Also, about the deadzones. Should I rely on the DI ones, or have an own dead-zoning in software instead (atm I only tried the latter, just like with XI)?
I guess I should, although I need to get one first :) A little busy atm however, and first I badly want to do some tweaks to the particle system controller (almost finished in fact, will allow to fit things tighter by generating systems of a lower quality whenever the one requested does not fit into the buffer instead of skipping them altogether in this case - this is a neat touch for the lower-end GPUs where you would just limit the buffer without the need to set the effect quality that carefully).
Oh :) Although completely optional, the command system is a very immersive part of this one, mostly being like a configuration interface for your war machine. And yes, you can actually customize the heck out of it.
For Star Citizen, I actually never played it. Is the targeting feature there working like "you put the crosshair where you want to face, next the ship aligns with it (returning one to the center of the screen)"? I can try, by the way you can check the "MOUSEDELTA" on/off command which makes the mouse input become more FPS-style (still retaining some inertia because it would feel weird othrewize).
Thanks, tho I feel somewhat lost at the moment :) I initially planned on a somewhat straightforward Space Invaders clone with a few environments and bosses (and pre-defined waves), yet after adding the random waves it felt... more fresh? Guess they should stay as they fit that "evil AI" plot, also clearing some of them gets pretty tricky at times (took me quite a few restarts to deal with some of them: as you have noticed, they reset if failed to clear damage-less) - yet the whole concept becomes less clear this way.
With a fresh build thoroughly tested, and proved to be enjoyable (to me at least) I guess it is safe to call it "a build", not a demo anymore (especially as of how slowly the new features affect the actual gameplay).
The overall idea was to combine a classic flight-action scrolling arcade (although more of it's more modern "bullet-hell" type) with a convincing spacecraft simulator, along with the first-person view, configurable craft's subsystems, working onboard computer and so on. The physics are somewhat non-canonical, as the physical model is pretty accurate (especially when it comes to weapon behavior), yet allows for special moves like evasive dashes. Based on a custom engine, the game is really non-demanding of drive space, and boasts fast loading times, making one a nice choice for a quick dinner-break game. All the details are, of course, on the project's page:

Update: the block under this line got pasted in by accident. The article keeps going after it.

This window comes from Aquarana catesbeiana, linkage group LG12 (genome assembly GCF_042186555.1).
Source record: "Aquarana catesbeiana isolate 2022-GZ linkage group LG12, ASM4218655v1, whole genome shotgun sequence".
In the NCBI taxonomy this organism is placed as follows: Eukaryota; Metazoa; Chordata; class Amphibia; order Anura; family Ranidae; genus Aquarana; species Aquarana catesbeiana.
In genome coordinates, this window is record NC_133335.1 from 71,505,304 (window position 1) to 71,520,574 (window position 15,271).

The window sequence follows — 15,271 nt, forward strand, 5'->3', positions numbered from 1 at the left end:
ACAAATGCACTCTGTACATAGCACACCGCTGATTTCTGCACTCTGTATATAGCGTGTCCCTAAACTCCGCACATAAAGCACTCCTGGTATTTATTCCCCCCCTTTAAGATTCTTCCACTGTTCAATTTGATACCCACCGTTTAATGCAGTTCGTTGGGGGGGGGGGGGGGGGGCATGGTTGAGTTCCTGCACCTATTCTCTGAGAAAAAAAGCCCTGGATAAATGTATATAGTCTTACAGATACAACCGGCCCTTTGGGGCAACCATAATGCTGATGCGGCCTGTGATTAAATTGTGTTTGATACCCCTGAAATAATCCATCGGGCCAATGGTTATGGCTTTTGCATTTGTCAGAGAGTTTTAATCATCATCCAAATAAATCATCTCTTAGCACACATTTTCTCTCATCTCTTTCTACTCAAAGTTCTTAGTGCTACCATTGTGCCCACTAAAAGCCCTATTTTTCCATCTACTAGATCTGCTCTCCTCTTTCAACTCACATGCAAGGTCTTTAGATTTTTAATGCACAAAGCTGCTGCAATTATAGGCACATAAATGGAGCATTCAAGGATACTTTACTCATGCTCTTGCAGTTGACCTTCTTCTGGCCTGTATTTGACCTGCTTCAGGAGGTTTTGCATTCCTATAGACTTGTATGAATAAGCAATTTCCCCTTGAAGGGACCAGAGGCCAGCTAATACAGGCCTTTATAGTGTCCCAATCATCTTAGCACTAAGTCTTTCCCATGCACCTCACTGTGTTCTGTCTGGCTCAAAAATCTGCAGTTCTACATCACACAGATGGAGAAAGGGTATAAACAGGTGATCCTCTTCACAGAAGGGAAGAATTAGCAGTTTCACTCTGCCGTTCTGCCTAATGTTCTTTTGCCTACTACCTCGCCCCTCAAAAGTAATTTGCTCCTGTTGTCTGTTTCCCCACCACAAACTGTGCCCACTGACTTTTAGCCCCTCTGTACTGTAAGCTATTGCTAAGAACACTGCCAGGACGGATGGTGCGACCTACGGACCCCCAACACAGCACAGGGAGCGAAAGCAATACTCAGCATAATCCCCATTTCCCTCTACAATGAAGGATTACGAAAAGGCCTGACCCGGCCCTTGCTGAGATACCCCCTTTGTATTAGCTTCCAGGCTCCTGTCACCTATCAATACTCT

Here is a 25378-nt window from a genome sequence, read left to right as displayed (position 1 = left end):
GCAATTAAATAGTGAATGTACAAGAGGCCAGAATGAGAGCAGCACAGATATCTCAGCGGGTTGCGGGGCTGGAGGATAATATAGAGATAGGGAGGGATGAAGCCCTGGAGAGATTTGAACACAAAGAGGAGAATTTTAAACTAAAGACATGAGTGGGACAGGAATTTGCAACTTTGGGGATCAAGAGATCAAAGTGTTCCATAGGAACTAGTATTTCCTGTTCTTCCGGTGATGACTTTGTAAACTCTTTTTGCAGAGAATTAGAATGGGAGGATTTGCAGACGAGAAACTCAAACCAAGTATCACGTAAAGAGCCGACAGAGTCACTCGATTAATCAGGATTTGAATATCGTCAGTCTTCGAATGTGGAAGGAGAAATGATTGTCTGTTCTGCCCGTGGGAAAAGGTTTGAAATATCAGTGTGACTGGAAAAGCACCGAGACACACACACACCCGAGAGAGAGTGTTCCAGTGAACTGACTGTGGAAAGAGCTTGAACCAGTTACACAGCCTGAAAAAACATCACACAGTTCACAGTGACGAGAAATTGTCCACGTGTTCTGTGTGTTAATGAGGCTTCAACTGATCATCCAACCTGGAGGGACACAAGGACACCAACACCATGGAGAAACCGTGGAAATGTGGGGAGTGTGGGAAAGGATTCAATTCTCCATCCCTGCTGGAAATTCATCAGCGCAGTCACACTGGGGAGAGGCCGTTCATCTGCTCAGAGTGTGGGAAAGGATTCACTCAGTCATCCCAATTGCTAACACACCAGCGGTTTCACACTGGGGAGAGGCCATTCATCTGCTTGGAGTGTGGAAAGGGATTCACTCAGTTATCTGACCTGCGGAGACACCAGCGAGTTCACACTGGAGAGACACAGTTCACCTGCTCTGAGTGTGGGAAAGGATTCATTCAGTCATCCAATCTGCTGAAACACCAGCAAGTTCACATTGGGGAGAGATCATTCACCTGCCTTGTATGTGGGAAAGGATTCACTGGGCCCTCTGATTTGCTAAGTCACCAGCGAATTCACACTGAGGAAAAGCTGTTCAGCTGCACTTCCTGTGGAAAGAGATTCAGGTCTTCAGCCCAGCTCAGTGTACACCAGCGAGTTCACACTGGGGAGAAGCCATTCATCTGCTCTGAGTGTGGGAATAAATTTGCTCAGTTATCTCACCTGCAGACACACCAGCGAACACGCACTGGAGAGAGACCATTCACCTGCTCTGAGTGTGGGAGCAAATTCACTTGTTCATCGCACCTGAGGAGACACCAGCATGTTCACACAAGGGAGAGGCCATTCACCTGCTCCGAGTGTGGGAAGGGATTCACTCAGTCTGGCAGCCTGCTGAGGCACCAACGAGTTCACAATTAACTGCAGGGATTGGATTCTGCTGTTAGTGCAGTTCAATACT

A couple of videos I shot, depicting a run through the whole set of pre-defined, and a few randomly-generated enemy encounters, note how taking damage results in a wave being restarted:
Thanks, glad that glorious waste of time didn't turn out to be that much of a waste after all! Yeah, the gameplay is pretty much short at the moment, was too busy with the other stuff like improving the physics, maximizing the performance and, later, the PSVR support. Now, with those solved and finished the next step will be adding a new enemy type and a few new waves, later some more environment options will likely be added. However even now it still may be pretty fun and relaxing if added a "-hardcore" switch to the calling shortcut (or by the same-named option in Config), making to the last wave becomes pretty challenging this way. Another fun thing is to type "L OFF" in the in-game console (after all the lights start up), or "AUDIO ON" (for the latter I'll soon post the tweaking program as well, one syncs with your currently playing audio for some cute lighting effects).